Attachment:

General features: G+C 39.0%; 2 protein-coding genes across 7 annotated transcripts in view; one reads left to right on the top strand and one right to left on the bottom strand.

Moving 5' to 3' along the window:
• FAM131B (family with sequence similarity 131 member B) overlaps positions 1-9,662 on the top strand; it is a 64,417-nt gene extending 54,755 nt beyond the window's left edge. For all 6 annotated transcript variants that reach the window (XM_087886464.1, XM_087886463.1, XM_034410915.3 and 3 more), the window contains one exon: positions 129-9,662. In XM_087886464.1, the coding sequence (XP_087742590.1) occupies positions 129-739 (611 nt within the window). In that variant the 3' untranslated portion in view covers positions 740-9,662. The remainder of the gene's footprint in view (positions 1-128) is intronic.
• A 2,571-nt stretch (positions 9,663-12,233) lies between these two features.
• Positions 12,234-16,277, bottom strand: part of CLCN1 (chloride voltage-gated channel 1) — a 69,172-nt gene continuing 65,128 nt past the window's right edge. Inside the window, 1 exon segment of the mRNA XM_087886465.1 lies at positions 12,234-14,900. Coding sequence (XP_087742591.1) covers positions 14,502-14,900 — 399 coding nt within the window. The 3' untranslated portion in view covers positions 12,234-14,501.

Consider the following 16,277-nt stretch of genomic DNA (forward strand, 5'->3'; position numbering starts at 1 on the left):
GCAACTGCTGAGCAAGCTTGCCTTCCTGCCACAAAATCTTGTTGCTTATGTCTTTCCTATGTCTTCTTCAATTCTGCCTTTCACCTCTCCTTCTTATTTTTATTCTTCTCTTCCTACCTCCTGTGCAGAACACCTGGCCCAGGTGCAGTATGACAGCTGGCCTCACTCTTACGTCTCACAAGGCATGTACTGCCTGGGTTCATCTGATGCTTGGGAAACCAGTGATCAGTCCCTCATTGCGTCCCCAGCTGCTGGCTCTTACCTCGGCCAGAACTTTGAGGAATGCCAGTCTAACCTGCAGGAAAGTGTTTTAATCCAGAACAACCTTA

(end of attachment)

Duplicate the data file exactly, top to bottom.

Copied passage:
General features: G+C 39.0%; 2 protein-coding genes across 7 annotated transcripts in view; one reads left to right on the top strand and one right to left on the bottom strand.

Moving 5' to 3' along the window:
• FAM131B (family with sequence similarity 131 member B) overlaps positions 1-9,662 on the top strand; it is a 64,417-nt gene extending 54,755 nt beyond the window's left edge. For all 6 annotated transcript variants that reach the window (XM_087886464.1, XM_087886463.1, XM_034410915.3 and 3 more), the window contains one exon: positions 129-9,662. In XM_087886464.1, the coding sequence (XP_087742590.1) occupies positions 129-739 (611 nt within the window). In that variant the 3' untranslated portion in view covers positions 740-9,662. The remainder of the gene's footprint in view (positions 1-128) is intronic.
• A 2,571-nt stretch (positions 9,663-12,233) lies between these two features.
• Positions 12,234-16,277, bottom strand: part of CLCN1 (chloride voltage-gated channel 1) — a 69,172-nt gene continuing 65,128 nt past the window's right edge. Inside the window, 1 exon segment of the mRNA XM_087886465.1 lies at positions 12,234-14,900. Coding sequence (XP_087742591.1) covers positions 14,502-14,900 — 399 coding nt within the window. The 3' untranslated portion in view covers positions 12,234-14,501.

Consider the following 16,277-nt stretch of genomic DNA (forward strand, 5'->3'; position numbering starts at 1 on the left):
GCAACTGCTGAGCAAGCTTGCCTTCCTGCCACAAAATCTTGTTGCTTATGTCTTTCCTATGTCTTCTTCAATTCTGCCTTTCACCTCTCCTTCTTATTTTTATTCTTCTCTTCCTACCTCCTGTGCAGAACACCTGGCCCAGGTGCAGTATGACAGCTGGCCTCACTCTTACGTCTCACAAGGCATGTACTGCCTGGGTTCATCTGATGCTTGGGAAACCAGTGATCAGTCCCTCATTGCGTCCCCAGCTGCTGGCTCTTACCTCGGCCAGAACTTTGAGGAATGCCAGTCTAACCTGCAGGAAAGTGTTTTAATCCAGAACAACCTTA